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The Art of Living

S. N. Goenka
(an iPoet review)

"Everyone seeks peace and harmony... How are we to remain harmonious with ourselves, and to maintain peace and harmony around us, so that others can also live peacefully and harmoniously?"

So asks Vipassana Meditation leader S. A. Goenka in the treatise, The Art of Living. Mr. Goenka goes on to describe the physical trappings of disharmony in the body, and its ancient solution. When a person experiences frustration, he will normally start to feel unhappy or angry, and the body evidences this feeling with tension. The breath will become short and ragged, other bodily sensations may appear. These are the manifest symptoms of mental distress or "defilement."

"An ordinary person cannot observe abstract defilements of the mind--abstract fear, anger, or passion. But with proper training and practice, it is very easy to observe respiration and bodily sensations--both of which are directly related to the mental defilements."

The idea is that by simply observing one's own respiration and changing sensations with equanimity, one is in fact observing the mental distress. It is the teaching that this technique of non-judgemental observation is what allows the distress to dissipate and disappear. Instead of acting out one's anger at someone or something, one can instead see the ultimate truth of the upset, and thus let it pass away.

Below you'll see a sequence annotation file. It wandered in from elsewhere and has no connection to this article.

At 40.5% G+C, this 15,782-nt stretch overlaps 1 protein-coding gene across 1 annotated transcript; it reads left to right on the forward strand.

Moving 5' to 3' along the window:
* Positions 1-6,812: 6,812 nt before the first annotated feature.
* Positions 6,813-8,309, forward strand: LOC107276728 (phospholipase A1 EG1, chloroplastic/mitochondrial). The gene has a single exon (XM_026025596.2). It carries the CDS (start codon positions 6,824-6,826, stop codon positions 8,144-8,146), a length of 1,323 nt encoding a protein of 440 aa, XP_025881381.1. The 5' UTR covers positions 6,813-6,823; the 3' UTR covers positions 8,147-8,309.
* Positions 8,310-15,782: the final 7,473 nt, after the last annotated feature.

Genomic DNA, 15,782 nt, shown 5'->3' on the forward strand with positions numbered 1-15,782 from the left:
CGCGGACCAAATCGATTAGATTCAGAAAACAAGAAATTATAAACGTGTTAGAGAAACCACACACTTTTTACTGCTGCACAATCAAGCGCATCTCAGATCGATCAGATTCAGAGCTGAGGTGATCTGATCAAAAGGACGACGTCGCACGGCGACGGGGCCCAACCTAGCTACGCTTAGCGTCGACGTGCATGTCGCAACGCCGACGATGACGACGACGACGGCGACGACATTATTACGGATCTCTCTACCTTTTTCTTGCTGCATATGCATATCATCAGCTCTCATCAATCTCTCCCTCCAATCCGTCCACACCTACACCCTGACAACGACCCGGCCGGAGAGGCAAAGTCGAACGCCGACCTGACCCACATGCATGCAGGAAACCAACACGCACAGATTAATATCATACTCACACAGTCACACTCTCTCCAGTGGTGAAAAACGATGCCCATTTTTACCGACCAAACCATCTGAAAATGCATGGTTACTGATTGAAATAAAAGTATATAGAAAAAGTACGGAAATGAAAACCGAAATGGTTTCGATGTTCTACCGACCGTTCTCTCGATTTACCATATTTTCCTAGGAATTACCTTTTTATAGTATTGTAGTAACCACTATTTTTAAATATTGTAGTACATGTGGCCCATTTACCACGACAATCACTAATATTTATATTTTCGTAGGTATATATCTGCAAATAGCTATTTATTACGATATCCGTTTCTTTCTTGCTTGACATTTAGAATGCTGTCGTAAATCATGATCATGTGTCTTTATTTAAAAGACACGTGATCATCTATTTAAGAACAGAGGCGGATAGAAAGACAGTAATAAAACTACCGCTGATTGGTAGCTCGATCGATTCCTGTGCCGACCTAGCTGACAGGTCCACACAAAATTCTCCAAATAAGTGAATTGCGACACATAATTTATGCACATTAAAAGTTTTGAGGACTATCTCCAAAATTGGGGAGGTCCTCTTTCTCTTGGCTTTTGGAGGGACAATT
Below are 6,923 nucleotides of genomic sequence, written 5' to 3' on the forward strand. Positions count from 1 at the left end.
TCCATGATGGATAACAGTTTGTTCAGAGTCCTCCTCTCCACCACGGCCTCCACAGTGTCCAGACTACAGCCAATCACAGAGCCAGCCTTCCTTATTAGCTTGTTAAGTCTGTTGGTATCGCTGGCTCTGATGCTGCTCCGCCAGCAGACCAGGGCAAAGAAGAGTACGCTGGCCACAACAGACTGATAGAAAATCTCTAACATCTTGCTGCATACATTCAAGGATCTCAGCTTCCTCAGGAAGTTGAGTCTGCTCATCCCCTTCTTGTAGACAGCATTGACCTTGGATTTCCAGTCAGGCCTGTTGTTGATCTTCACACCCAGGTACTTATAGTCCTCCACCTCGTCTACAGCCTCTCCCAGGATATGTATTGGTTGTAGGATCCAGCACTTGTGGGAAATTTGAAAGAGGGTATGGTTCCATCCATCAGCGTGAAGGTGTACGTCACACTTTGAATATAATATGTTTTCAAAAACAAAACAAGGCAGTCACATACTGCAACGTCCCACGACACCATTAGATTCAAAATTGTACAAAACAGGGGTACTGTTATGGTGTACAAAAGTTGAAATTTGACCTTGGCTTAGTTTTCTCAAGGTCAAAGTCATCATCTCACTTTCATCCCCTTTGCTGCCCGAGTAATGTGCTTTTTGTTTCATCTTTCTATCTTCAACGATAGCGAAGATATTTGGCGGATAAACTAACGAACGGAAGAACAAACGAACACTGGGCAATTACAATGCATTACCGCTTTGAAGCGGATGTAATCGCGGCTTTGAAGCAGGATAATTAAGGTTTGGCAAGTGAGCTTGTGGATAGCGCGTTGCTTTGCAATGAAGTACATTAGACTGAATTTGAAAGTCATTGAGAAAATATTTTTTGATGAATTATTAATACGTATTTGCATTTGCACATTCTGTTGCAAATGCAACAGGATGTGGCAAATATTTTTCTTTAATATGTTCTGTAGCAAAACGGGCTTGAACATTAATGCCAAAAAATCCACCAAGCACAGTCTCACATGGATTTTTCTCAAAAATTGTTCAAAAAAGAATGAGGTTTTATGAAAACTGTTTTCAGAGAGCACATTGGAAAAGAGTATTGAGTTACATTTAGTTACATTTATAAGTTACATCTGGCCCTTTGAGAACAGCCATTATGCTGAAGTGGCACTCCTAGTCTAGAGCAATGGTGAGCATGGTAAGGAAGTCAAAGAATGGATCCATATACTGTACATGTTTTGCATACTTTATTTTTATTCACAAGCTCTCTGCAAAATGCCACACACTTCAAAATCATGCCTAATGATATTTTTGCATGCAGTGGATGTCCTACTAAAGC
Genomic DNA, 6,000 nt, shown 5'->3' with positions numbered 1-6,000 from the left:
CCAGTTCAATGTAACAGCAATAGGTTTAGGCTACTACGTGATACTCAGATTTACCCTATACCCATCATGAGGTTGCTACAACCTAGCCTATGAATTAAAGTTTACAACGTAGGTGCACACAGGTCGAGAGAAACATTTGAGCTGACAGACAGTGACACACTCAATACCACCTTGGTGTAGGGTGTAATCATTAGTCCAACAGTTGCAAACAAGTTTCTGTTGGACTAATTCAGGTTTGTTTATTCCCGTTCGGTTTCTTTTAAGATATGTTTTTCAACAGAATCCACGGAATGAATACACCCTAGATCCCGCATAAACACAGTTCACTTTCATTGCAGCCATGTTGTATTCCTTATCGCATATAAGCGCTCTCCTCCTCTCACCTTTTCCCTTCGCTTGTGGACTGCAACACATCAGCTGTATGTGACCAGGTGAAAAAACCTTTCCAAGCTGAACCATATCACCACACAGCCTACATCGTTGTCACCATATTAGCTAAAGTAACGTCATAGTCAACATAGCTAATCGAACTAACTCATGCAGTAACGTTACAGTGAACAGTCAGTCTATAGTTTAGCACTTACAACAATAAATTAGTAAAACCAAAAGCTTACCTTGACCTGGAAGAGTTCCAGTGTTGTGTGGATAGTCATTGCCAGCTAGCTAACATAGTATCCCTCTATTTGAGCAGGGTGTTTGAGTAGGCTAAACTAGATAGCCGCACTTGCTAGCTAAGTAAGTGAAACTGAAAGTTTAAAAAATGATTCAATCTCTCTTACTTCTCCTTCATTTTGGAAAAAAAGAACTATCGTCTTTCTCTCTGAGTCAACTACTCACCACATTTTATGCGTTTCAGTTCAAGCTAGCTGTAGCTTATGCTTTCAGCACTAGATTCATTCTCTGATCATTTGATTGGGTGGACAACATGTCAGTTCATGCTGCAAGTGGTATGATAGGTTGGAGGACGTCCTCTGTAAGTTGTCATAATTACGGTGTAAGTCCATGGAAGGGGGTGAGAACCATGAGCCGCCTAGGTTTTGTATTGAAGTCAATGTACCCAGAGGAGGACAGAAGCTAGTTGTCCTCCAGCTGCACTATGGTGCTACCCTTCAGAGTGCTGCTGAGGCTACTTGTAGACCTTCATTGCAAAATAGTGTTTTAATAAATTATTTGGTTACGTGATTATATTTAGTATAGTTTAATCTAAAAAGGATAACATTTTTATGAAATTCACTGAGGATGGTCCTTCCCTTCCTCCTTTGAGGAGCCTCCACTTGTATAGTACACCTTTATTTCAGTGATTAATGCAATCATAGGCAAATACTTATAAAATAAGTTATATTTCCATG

"The more one practices this technique, the more quickly one will find one will come out of negativity. Gradually the mind becomes freed of the defilements; it becomes pure. A pure mind is always full of love--selfless love for all others; full of compassion for the failings and sufferings of others; full of joy at their success and happiness; full of equanimity in the face of any situation."

As Mr. Goenka explains it, this technique and philosophy is the essense of the ancient Buddha's teaching. It is neither religious in nature, nor meant to encourage or discourage the practice of existing ritual, or belief in God. It may be a little known fact, but the Buddha was more like Norman Vincent Peale, than Jesus Christ or Mohammed, and never set out to found a religion.

"May you all experience this ultimate truth. May all people come out of their defilements, their misery. May they enjoy real happiness, real peace, real harmony."


The Art of Living essay by Mr. Goenka can be found at the Vipassana Meditation website

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